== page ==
Emotional Health

Addressing Difficult Issues With Family
Honestly and Thoughtfully

Dr. Patricia Yarberry Allen is a collaborative physician who writes a weekly “Medical Monday” column for Women’s Voices for Change.

This week, we’re returning to our archives where Dr. Pat asked Megan Riddle, M.D./Ph.D. to help a mother of two have a conversation with her own parents about the pressures of Thanksgiving—without causing a big rift.

I live in the Northwest and my family members live in the Southeast. My parents and siblings expect me to load up my two middle-school-age children and husband, find and pay for someone to care for the dog, and travel there on Wednesday night (returning Sunday night) to share in the Thanksgiving ritual. I have come to hate this holiday because of the demands made on me by my entire family. My parents and siblings are all lovely and I love them, but this emphasis on a national holiday for “togetherness” at great expense for many families who live far away from their family of origin is making life really, really hard for many of us. My husband and I are both teachers and finances are tight. But frankly, time is tighter. My children hate the flight delays and hate the stress that we all endure. I actually have been thinking about lying — “the kids have the flu” — to get out of this.

How do we have a conversation with everyone back home and not cause a big rift? What kind of script could you suggest? We do go home in the summer for two weeks, when we are not working and are lucky to have a bit more time off than most people because as teachers we get a longer summer vacation.



Dear Joann,

You are certainly not alone. Nearly 44 million Americans travel over 50 miles to be with friends or family on Thanksgiving, leading to painfully congested roads and airports. While some look forward eagerly to being with family for the holidays, for many it is a trying experience. I understand that you are conflicted, both wanting to keep the peace with your parents and siblings while also respecting your own family’s needs, all with limited resources.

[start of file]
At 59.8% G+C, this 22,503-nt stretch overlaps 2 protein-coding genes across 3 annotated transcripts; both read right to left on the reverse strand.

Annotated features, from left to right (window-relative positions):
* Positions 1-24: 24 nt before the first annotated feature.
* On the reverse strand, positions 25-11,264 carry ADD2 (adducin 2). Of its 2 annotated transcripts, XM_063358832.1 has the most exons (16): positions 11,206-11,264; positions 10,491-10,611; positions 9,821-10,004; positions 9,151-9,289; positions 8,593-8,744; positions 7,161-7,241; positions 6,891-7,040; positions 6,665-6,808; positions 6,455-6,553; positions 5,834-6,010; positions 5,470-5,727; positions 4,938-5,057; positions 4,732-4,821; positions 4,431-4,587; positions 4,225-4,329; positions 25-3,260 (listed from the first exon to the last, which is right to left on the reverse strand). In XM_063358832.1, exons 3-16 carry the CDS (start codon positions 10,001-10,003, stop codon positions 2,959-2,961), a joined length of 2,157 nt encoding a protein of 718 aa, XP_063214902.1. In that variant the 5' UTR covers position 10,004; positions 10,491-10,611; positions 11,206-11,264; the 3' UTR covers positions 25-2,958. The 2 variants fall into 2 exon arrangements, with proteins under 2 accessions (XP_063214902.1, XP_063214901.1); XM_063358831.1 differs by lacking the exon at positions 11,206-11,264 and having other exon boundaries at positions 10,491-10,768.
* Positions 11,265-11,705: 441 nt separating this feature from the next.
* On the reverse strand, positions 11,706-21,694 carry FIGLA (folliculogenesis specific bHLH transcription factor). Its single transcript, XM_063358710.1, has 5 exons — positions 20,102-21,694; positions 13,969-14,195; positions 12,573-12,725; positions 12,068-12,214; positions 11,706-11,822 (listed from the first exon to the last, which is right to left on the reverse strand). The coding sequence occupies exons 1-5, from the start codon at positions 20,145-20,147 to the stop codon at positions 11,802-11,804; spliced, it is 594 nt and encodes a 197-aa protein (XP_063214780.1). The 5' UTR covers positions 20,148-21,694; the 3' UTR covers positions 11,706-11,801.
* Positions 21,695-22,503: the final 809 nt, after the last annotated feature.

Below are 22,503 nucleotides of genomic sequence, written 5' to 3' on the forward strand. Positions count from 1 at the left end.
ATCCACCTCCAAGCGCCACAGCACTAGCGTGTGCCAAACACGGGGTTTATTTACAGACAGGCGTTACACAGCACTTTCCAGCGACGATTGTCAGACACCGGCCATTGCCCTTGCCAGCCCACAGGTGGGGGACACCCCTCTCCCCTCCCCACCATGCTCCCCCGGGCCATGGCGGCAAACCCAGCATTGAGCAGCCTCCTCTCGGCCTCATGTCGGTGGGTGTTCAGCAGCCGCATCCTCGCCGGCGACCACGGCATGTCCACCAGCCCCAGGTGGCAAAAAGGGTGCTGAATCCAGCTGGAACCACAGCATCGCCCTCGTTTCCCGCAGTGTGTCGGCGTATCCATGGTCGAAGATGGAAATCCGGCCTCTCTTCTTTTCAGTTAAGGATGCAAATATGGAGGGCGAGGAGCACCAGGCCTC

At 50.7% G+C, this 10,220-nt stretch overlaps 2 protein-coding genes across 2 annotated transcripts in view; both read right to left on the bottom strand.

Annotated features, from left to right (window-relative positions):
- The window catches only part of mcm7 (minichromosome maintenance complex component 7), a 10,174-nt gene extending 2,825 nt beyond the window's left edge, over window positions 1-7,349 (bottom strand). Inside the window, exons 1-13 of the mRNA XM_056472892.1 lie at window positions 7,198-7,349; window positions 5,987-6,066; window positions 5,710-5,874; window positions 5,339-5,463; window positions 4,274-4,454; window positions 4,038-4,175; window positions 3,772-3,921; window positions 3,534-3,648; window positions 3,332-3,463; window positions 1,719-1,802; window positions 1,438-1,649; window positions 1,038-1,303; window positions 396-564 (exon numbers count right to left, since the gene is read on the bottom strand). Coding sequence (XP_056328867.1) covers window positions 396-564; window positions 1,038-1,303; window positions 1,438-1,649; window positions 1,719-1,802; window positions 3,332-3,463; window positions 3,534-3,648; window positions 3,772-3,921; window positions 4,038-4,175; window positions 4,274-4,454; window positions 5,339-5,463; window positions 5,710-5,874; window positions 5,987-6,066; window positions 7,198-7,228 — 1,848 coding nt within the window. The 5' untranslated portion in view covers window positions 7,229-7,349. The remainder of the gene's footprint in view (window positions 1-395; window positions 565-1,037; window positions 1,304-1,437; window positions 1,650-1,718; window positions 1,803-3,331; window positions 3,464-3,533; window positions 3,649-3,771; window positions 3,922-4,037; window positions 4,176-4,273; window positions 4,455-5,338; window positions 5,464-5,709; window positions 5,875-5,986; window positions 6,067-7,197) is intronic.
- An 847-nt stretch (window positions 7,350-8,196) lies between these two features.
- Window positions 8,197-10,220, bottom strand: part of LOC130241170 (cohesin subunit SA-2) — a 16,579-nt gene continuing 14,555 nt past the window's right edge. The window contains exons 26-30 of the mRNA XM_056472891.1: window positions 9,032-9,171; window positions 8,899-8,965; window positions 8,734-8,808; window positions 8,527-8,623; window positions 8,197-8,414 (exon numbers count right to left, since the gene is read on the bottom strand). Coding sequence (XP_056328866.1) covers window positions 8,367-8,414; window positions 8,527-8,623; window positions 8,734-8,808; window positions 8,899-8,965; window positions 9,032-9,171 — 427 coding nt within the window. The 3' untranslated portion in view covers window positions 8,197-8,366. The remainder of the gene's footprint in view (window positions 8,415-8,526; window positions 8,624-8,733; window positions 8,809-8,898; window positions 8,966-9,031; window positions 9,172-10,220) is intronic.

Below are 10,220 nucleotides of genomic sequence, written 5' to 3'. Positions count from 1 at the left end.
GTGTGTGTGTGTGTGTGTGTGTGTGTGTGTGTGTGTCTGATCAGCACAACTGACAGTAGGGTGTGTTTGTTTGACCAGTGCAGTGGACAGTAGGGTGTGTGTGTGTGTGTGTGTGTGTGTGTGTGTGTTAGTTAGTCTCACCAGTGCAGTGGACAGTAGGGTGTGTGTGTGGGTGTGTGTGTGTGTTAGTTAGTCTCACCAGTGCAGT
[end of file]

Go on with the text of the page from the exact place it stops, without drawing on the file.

Traditions surrounding the holidays can be comforting and fulfilling, but also burdensome and exhausting. For you, it seems to have become more of the latter. However, as you note, changing these traditions can be challenging, as people may be wedded to the rituals to varying degrees – some have been looking forward to Thanksgiving togetherness since before they had even run out of turkey leftovers last year, while others have been dreading it just as long.

You mention that you could fudge the truth a bit and claim illness. Although this is always an option, it merely shifts the problem into the future — will someone else be sick next year? — and leaves you with a guilty knot in your stomach. Also, in the age of social media, it only takes one happy photo of you and the kids around the turkey at your own kitchen table to blow your fib and leave you scrambling for excuses. I don’t recommend it. So where does that leave you? To face the conversation.

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